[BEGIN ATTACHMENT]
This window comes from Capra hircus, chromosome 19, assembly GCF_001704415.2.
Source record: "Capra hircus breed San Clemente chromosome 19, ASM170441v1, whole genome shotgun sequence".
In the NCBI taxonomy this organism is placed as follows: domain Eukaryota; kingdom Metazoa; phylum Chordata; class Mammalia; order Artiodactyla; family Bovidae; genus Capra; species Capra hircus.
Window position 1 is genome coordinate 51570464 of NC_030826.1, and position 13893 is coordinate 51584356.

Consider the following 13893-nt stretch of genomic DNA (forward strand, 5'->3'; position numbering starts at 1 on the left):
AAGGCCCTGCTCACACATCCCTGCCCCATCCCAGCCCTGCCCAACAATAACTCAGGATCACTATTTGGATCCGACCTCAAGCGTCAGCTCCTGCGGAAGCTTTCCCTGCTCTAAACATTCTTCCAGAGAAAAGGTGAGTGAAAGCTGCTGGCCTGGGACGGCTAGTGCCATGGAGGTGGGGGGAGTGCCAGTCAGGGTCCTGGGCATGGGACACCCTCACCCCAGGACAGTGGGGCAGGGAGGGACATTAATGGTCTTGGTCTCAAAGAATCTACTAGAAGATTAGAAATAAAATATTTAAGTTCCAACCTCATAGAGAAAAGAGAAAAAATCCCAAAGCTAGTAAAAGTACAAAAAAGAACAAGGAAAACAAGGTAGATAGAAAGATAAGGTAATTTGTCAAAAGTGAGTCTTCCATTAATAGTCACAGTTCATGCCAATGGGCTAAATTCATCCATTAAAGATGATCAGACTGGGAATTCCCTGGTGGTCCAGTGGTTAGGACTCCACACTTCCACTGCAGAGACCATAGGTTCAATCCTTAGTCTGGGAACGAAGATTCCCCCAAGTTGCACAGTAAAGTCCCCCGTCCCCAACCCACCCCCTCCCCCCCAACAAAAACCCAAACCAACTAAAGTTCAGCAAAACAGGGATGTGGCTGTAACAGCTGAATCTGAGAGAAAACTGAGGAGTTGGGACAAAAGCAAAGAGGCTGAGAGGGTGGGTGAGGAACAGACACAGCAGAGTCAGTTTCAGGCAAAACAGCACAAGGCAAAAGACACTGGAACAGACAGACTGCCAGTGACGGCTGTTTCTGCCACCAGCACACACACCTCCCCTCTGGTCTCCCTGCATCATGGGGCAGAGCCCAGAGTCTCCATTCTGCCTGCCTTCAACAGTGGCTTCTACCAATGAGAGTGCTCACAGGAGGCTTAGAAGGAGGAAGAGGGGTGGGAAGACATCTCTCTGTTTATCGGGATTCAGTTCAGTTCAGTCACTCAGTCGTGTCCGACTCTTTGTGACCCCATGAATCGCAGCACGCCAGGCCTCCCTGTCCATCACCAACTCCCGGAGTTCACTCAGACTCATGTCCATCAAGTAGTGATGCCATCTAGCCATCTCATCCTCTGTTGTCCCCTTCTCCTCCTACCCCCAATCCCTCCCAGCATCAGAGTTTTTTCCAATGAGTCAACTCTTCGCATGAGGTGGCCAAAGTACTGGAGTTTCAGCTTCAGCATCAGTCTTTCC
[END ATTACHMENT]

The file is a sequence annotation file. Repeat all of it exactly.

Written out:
This window comes from Capra hircus, chromosome 19, assembly GCF_001704415.2.
Source record: "Capra hircus breed San Clemente chromosome 19, ASM170441v1, whole genome shotgun sequence".
In the NCBI taxonomy this organism is placed as follows: domain Eukaryota; kingdom Metazoa; phylum Chordata; class Mammalia; order Artiodactyla; family Bovidae; genus Capra; species Capra hircus.
Window position 1 is genome coordinate 51570464 of NC_030826.1, and position 13893 is coordinate 51584356.

Consider the following 13893-nt stretch of genomic DNA (forward strand, 5'->3'; position numbering starts at 1 on the left):
AAGGCCCTGCTCACACATCCCTGCCCCATCCCAGCCCTGCCCAACAATAACTCAGGATCACTATTTGGATCCGACCTCAAGCGTCAGCTCCTGCGGAAGCTTTCCCTGCTCTAAACATTCTTCCAGAGAAAAGGTGAGTGAAAGCTGCTGGCCTGGGACGGCTAGTGCCATGGAGGTGGGGGGAGTGCCAGTCAGGGTCCTGGGCATGGGACACCCTCACCCCAGGACAGTGGGGCAGGGAGGGACATTAATGGTCTTGGTCTCAAAGAATCTACTAGAAGATTAGAAATAAAATATTTAAGTTCCAACCTCATAGAGAAAAGAGAAAAAATCCCAAAGCTAGTAAAAGTACAAAAAAGAACAAGGAAAACAAGGTAGATAGAAAGATAAGGTAATTTGTCAAAAGTGAGTCTTCCATTAATAGTCACAGTTCATGCCAATGGGCTAAATTCATCCATTAAAGATGATCAGACTGGGAATTCCCTGGTGGTCCAGTGGTTAGGACTCCACACTTCCACTGCAGAGACCATAGGTTCAATCCTTAGTCTGGGAACGAAGATTCCCCCAAGTTGCACAGTAAAGTCCCCCGTCCCCAACCCACCCCCTCCCCCCCAACAAAAACCCAAACCAACTAAAGTTCAGCAAAACAGGGATGTGGCTGTAACAGCTGAATCTGAGAGAAAACTGAGGAGTTGGGACAAAAGCAAAGAGGCTGAGAGGGTGGGTGAGGAACAGACACAGCAGAGTCAGTTTCAGGCAAAACAGCACAAGGCAAAAGACACTGGAACAGACAGACTGCCAGTGACGGCTGTTTCTGCCACCAGCACACACACCTCCCCTCTGGTCTCCCTGCATCATGGGGCAGAGCCCAGAGTCTCCATTCTGCCTGCCTTCAACAGTGGCTTCTACCAATGAGAGTGCTCACAGGAGGCTTAGAAGGAGGAAGAGGGGTGGGAAGACATCTCTCTGTTTATCGGGATTCAGTTCAGTTCAGTCACTCAGTCGTGTCCGACTCTTTGTGACCCCATGAATCGCAGCACGCCAGGCCTCCCTGTCCATCACCAACTCCCGGAGTTCACTCAGACTCATGTCCATCAAGTAGTGATGCCATCTAGCCATCTCATCCTCTGTTGTCCCCTTCTCCTCCTACCCCCAATCCCTCCCAGCATCAGAGTTTTTTCCAATGAGTCAACTCTTCGCATGAGGTGGCCAAAGTACTGGAGTTTCAGCTTCAGCATCAGTCTTTCC